Product Review – Killer c3 Sicilian, by IM Sam Collins

First of all, I must apologise to GingerGM and co. for the delay in publishing this review. The DVD has been sitting on my desk for a couple of months , but I have been too busy to get round to reviewing it (books to write, articles to translate, termites to wind up, etc…). I hope the phrase “better late than never” is applicable here.

As readers of previous reviews will know, I am a great fan of the GingerGM DVDs, and I should say right now that this one maintains their high standards. The professionalism of the production once again stands out, and is well above that of other chess DVDs. The links between chapters are, as usual, filled with footage of frantic (if speeded-up) blitz games, with a profusion of dark glasses, not to mention pint pots filled with the obligatory amber liquid. The subliminal message is clear – chess is FUN and chess is COOL.  If Simon Williams and his colleagues at GingerGM have not yet approached the breweries for sponsorship, then they should do so at once – you are missing a trick, guys!

As to content,  this is the first GingerGM disk that I have seen, presented by anyone other than Simon Williams himself, and it is the first Sam Collins presentation I have seen anywhere. I was very impressed with his relaxed and articulate style.  He explains the material in a clear and concise manner, not over-burdening the reader with variations, but stressing the importance of particular tactical sequences when relevant.

The c3-Sicilian is of course, the bane of any Sicilian player’s life. Apart from a brief flirtation with the Scheveningen in my youth, I have never been a Sicilian player, and have not opened 1.e4 with White, so 2.c3 is not a line I have ever had to worry about. However, it has always seemed to me that the variation is to some extent based on a bit of a bluff. I mean this in the sense that, if Black is content to equalise, into a quiet position with few winning chances, then he can usually do so by playing one of the main lines with 2…Nf6, but if he wants to preserve chances of playing for a win, his task is much more difficult, and he usually has to play an objectively inferior variation as Black. However, I suspect Collins would take issue with this characterisation, as he emphasises that the c3-system is aiming at creating a position with real attacking chances for White. Objectively, much depends on his recommended line against 2…Nf6 3.e5 Nd5 4.d4 cxd4 5.cxd4 d6 6.Nf3 Nc6 7.Bc4 Nb6 – if Black can find a reliable way to neutralise Collins’ suggestion here (no, I’m not going to tell you what it is – you’ll have to buy the DVD!), then he will still be able to ensure a quiet life for himself, but until then, 2.c3 remains a surprisingly dangerous weapon.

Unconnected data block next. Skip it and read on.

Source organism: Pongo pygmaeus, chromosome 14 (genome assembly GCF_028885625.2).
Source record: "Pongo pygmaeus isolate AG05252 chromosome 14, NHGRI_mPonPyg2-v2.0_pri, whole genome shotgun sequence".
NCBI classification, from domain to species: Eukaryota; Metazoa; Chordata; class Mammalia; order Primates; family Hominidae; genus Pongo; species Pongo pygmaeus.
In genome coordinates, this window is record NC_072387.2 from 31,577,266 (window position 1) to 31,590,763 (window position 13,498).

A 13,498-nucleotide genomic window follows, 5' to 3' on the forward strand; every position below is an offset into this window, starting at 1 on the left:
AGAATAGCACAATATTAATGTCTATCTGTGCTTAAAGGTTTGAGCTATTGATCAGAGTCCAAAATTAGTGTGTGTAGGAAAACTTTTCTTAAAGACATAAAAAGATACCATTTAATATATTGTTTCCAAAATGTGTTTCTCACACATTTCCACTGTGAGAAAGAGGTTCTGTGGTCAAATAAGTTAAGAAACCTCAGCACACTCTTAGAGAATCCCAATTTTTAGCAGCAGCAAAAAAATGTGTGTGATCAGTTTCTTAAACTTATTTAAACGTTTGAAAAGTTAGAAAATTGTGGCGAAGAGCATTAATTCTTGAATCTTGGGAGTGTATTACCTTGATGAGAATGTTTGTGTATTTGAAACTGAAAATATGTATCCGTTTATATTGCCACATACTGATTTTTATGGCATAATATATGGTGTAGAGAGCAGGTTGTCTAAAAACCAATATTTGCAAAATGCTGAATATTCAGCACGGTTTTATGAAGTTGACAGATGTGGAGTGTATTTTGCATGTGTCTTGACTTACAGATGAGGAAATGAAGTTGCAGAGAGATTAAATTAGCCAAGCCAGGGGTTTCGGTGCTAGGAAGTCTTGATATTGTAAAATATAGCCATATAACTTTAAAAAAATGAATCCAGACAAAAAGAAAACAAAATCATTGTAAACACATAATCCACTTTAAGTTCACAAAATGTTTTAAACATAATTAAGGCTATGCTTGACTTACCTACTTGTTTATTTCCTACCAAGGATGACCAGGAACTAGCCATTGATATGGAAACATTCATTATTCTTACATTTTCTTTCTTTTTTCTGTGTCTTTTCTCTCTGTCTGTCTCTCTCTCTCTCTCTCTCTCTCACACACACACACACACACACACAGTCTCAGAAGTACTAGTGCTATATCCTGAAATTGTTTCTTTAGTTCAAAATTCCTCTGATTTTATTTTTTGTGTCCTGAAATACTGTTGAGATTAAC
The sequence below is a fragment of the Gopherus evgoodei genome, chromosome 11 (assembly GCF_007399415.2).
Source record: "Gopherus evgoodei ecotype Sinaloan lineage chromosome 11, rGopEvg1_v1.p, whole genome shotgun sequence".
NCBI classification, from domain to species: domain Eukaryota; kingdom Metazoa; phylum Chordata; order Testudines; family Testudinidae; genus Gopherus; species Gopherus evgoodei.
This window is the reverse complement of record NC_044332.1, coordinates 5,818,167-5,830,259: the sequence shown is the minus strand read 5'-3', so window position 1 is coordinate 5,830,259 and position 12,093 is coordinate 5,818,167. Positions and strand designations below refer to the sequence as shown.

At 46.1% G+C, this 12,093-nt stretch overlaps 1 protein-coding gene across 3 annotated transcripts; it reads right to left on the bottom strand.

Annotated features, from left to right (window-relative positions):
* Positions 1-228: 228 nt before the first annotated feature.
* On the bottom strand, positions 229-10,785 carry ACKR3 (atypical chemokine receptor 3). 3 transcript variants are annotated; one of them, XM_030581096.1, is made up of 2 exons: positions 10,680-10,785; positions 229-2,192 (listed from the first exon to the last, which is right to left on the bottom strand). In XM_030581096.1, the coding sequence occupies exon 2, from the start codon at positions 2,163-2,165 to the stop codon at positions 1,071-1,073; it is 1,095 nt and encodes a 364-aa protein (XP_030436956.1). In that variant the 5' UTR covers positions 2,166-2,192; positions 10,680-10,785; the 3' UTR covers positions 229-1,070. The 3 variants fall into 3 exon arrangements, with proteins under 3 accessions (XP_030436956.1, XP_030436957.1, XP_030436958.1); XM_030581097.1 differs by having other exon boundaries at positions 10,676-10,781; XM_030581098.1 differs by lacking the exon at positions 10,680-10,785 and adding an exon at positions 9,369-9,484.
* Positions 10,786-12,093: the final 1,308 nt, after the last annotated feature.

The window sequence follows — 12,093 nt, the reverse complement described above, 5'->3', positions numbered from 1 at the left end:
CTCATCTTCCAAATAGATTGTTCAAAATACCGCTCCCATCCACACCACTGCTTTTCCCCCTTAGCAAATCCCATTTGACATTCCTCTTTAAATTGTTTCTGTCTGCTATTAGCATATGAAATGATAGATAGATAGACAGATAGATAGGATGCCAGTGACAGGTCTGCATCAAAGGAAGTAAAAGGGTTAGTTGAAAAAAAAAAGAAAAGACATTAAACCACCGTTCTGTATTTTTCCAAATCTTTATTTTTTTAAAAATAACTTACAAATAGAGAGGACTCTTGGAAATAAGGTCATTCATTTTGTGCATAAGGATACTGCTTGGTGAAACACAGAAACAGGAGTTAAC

See trailer here

The big point about 2.c3 is its sheer practicality. It is a simple, logical, easy-to-understand system, in which White avoids a mass of main line theory, yet still reaches positions which, against anything but the best defence, offer dangerous attacking chances.  In fact, it beats me why any player below 2500 would play anything else against the Sicilian.

Collins’ DVD runs to four and a half hours, and equips White players with everything they need to know to play the c3-Sicilian with great practical success. I can only recommend it highly.

The Killer c3 Sicilian is available at £19.95 from 

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